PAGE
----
Now that Betsy DeVos has been officially confirmed as secretary of education despite a tumultuous confirmation process, many questions remain about how she will affect various aspects of education in the U.S.
One of those big questions is: How will she impact STEM (Science, Technology, Engineering and Math) education?
The STEM Education Coalition released last month a series of questions it has for DeVos regarding the subject of her intentions for STEM ed.
These questions attempt to assess her level of commitment to STEM, her plans to work with business and industry STEM leaders to identify workforce needs, how she will continue to work on diversifying the STEM workforce with minority and female candidates and more.
Unfortunately, questions about her views on the federal role in improving STEM education were not asked during the confirmation process and, as of right now, one can only assume.
Since DeVos has said that she will standby President Trump in his beliefs, it might make sense to first look at how Trump's presidency as a whole will impact STEM ed.
Trump has indicated on several occasions that he will not be approaching STEM education like his predecessor Barack Obama.
"Our top-down-one-size-fits-all approach to education is failing and is actually damaging educational outcomes for our children," Trump's campaign said.
Trump plans on changing this "top-down" approach by giving more power and decision-making capabilities back to state and local governments, meaning there is a big chance that STEM-related federal initiatives are a thing of the past.
Obama, on the other hand, made federal STEM initiatives a priority of his. He established the first-ever annual White House Science Fair, the White House Council on Women and Girls and a $4 billion Computer Science For All Initiative just to name a few.
Trump, who has said he wants to do away with the trend of schools being "flushed with cash" will likely not be as inclined to steer federal funding in the direction of STEM initiatives.
DeVos, then, is likely to follow the president's orders.
As an article from the Malaysian Sun points out, the underrepresentation of women in science, particularly engineering and computer science, is an international problem.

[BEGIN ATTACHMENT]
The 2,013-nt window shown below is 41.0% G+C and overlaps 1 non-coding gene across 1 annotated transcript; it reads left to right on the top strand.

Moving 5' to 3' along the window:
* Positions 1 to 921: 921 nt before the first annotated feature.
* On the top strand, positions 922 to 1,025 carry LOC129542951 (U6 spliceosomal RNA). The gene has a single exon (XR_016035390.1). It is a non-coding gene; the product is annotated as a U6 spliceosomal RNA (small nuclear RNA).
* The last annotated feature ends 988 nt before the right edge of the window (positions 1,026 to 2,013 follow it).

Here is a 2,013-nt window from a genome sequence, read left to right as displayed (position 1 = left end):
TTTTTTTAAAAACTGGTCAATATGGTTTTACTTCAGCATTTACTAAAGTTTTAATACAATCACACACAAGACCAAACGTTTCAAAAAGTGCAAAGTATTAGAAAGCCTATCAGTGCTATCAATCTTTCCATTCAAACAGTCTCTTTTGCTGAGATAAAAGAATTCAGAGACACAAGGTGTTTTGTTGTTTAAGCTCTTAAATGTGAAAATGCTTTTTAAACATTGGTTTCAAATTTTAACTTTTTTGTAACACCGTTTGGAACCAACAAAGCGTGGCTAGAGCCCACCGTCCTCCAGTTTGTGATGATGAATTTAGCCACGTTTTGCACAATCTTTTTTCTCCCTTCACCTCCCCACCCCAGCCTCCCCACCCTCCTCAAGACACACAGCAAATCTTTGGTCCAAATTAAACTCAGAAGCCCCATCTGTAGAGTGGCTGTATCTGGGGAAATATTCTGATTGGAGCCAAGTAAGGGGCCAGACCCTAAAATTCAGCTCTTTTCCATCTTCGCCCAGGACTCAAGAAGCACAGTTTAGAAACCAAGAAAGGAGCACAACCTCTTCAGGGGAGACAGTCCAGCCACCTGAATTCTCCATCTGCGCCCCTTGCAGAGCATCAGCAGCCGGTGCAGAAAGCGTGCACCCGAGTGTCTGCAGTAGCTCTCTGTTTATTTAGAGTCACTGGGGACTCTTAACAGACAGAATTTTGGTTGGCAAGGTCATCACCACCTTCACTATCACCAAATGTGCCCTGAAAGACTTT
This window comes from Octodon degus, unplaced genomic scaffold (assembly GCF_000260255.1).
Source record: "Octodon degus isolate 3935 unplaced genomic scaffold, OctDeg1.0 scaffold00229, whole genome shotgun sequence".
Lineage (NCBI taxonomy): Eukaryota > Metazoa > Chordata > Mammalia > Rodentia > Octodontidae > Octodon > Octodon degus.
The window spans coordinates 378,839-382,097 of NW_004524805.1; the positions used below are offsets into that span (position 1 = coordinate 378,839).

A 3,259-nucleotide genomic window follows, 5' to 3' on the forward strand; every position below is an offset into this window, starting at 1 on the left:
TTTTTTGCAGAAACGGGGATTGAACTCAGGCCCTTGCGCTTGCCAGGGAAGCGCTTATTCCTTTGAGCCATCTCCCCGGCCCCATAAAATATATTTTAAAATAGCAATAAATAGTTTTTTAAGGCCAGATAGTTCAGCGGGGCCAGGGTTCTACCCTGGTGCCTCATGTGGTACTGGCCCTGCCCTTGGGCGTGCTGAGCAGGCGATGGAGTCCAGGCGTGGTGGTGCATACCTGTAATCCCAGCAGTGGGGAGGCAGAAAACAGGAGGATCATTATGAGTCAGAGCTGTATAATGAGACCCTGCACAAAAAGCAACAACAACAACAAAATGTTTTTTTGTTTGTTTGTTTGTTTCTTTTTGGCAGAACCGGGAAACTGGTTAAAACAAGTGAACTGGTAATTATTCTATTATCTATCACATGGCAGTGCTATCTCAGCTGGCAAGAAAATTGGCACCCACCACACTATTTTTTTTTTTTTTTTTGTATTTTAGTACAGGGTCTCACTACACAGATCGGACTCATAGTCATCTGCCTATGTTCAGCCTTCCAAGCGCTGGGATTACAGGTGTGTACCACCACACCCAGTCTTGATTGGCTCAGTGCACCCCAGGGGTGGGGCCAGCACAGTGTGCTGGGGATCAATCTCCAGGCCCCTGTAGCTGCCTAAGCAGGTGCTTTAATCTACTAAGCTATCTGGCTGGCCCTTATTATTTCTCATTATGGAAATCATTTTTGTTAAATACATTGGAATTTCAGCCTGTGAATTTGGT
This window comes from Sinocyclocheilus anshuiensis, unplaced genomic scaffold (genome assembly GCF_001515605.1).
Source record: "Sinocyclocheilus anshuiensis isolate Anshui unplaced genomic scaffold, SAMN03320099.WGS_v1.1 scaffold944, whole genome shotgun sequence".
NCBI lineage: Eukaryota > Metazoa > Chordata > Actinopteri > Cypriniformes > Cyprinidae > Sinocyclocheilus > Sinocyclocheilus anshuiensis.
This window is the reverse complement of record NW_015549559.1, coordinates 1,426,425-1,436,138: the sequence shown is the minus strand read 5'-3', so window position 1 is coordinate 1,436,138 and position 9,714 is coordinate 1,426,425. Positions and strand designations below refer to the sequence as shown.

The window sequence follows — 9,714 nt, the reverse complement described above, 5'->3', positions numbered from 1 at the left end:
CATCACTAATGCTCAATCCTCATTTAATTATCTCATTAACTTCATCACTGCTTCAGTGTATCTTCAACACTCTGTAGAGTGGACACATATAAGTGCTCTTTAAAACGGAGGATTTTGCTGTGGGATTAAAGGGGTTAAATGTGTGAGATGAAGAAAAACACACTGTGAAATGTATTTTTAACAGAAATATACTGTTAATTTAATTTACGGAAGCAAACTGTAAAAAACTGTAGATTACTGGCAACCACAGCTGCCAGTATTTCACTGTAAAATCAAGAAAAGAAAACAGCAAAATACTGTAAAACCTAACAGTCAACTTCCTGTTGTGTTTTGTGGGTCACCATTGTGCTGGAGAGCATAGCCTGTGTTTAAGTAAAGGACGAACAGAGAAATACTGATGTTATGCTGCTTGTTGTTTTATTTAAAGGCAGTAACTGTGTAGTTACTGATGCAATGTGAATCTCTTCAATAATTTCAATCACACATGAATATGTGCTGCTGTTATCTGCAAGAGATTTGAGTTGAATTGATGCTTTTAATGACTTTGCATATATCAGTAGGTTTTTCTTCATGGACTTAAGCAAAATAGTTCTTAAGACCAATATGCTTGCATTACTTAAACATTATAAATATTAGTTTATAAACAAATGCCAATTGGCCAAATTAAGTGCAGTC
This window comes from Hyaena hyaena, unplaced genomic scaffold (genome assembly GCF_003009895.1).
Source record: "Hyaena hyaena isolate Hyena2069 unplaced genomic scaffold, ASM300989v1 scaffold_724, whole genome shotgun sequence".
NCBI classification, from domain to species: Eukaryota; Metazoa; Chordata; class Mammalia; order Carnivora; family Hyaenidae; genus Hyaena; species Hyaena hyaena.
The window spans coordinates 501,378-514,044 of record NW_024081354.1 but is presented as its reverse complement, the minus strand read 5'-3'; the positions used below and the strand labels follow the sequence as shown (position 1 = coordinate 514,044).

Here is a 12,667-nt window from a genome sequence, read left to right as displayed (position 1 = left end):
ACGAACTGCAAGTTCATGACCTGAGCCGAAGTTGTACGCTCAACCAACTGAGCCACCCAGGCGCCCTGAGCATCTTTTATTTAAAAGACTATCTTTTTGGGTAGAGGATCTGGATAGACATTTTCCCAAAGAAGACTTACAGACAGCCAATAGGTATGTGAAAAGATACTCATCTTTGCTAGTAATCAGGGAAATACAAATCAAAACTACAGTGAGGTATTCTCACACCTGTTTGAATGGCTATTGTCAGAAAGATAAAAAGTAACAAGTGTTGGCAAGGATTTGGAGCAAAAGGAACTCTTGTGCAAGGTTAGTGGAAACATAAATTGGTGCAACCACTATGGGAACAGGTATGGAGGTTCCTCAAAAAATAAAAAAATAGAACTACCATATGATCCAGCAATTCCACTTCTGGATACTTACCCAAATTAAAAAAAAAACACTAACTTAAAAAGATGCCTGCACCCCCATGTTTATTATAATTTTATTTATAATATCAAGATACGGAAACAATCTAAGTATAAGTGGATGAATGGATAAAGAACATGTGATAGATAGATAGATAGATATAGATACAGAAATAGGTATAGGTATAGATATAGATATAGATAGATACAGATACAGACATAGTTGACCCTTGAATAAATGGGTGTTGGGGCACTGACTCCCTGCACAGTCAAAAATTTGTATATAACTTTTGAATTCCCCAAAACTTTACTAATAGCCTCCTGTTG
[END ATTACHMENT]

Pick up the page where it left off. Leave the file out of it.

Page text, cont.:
"According to the UNESCO Science Report: towards 2030, women now account for 53% of the world's bachelor's and master's graduates and 43% of PhDs but just 28% of researchers. Whereas women have achieved parity in life sciences in many countries, they still trail men in engineering and computer sciences. The situation is particularly acute in many high-income countries,” the article points out.
"In Europe and North America, the number of female graduates in engineering, physics, mathematics and computer science is generally low. Women make up just 19% of engineers in Canada, Germany and the USA and 22% in Finland, for example. There are some bright spots, though: 50% of engineering graduates are women in Cyprus, 38% in Denmark and 36% in the Russian Federation, for instance."
Figuring out how to decrease the gender gap in these fields on an international level should be a global goal.
"This should be a wake-up call. Female participation is falling in a field that is expanding globally as its importance for national economies grows, penetrating every aspect of daily life. Could this be a symptom of the phenomenon by which 'women are the first hired and the first fired?' In other words, are they being pushed out once a company gains prestige and raises the remuneration of staff, or when companies run into financial difficulties," the article notes.
For students interested in science beyond the Earth's borders, this contest is for them.
From now until March 15, 2017, students from the ages of 8 to 17 can register to compete in the sixth and final MOONBOTS Challenge created by Google Lunar XPRIZE. The challenge is intended to involve students in Google Lunar XPRIZE, a global competition designed to "ignite a new era of space exploration."
Winning students will be eligible to win a series of prizes, including the Grand Prize, which includes traveling abroad to meet the winners of Google Lunar XPRIZE.
Don't have time for a field trip but want to help students see marine life up close while learning about it?
EON Reality, a leader in VR software, has created a VR Aquarium App that lets teachers do just that.
"EON Reality's belief is that knowledge is a human right and Aquarium VR is one way to help educate the public. The application allows users to experience what it’s like to swim with fish, sharks, and dolphins using a google cardboard or similar device. By experiencing their subject matter, students have a stronger connection to what they’re learning and are more engaged resulting in faster learning and better retention," said EON Reality in a statement.
Students can take video production to a new level thanks to a new bundle released by Apple that provides the education community with Final Cut Pro X, Logic Pro X, Motion 5, Compressor 4 and MainStage 3 for just $200.
To give some context into how great this deal is, Final Cut Pro X is sold for $300 by itself.
Nicole Gorman, Senior Education World Contributor